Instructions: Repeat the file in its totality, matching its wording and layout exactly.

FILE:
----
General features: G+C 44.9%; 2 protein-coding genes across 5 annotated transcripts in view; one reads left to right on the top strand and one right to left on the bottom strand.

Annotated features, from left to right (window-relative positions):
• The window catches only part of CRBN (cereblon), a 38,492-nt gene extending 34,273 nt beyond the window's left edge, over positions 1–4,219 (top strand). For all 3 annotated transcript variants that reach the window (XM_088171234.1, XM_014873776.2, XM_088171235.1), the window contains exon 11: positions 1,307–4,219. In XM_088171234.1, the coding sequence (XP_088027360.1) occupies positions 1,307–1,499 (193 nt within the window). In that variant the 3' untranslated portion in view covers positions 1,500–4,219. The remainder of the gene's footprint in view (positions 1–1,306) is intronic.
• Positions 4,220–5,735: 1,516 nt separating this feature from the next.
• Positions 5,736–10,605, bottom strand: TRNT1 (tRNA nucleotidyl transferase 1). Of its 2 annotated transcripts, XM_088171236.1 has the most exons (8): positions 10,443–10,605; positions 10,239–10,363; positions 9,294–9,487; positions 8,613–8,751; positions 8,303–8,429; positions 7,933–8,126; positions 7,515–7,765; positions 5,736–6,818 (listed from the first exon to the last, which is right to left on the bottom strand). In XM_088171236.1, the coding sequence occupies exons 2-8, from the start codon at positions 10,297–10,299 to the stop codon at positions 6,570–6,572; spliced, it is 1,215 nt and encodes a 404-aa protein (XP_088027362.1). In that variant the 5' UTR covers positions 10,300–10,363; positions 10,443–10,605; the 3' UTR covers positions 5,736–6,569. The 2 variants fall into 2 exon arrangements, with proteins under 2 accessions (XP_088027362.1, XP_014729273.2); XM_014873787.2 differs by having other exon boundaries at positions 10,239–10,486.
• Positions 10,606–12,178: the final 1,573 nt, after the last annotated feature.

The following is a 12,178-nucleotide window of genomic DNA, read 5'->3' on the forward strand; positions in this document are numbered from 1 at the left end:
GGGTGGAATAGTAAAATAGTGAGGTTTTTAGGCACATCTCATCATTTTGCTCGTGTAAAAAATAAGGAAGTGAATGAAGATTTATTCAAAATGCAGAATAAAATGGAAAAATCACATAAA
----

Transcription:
General features: G+C 44.9%; 2 protein-coding genes across 5 annotated transcripts in view; one reads left to right on the top strand and one right to left on the bottom strand.

Annotated features, from left to right (window-relative positions):
• The window catches only part of CRBN (cereblon), a 38,492-nt gene extending 34,273 nt beyond the window's left edge, over positions 1–4,219 (top strand). For all 3 annotated transcript variants that reach the window (XM_088171234.1, XM_014873776.2, XM_088171235.1), the window contains exon 11: positions 1,307–4,219. In XM_088171234.1, the coding sequence (XP_088027360.1) occupies positions 1,307–1,499 (193 nt within the window). In that variant the 3' untranslated portion in view covers positions 1,500–4,219. The remainder of the gene's footprint in view (positions 1–1,306) is intronic.
• Positions 4,220–5,735: 1,516 nt separating this feature from the next.
• Positions 5,736–10,605, bottom strand: TRNT1 (tRNA nucleotidyl transferase 1). Of its 2 annotated transcripts, XM_088171236.1 has the most exons (8): positions 10,443–10,605; positions 10,239–10,363; positions 9,294–9,487; positions 8,613–8,751; positions 8,303–8,429; positions 7,933–8,126; positions 7,515–7,765; positions 5,736–6,818 (listed from the first exon to the last, which is right to left on the bottom strand). In XM_088171236.1, the coding sequence occupies exons 2-8, from the start codon at positions 10,297–10,299 to the stop codon at positions 6,570–6,572; spliced, it is 1,215 nt and encodes a 404-aa protein (XP_088027362.1). In that variant the 5' UTR covers positions 10,300–10,363; positions 10,443–10,605; the 3' UTR covers positions 5,736–6,569. The 2 variants fall into 2 exon arrangements, with proteins under 2 accessions (XP_088027362.1, XP_014729273.2); XM_014873787.2 differs by having other exon boundaries at positions 10,239–10,486.
• Positions 10,606–12,178: the final 1,573 nt, after the last annotated feature.

The following is a 12,178-nucleotide window of genomic DNA, read 5'->3' on the forward strand; positions in this document are numbered from 1 at the left end:
GGGTGGAATAGTAAAATAGTGAGGTTTTTAGGCACATCTCATCATTTTGCTCGTGTAAAAAATAAGGAAGTGAATGAAGATTTATTCAAAATGCAGAATAAAATGGAAAAATCACATAAA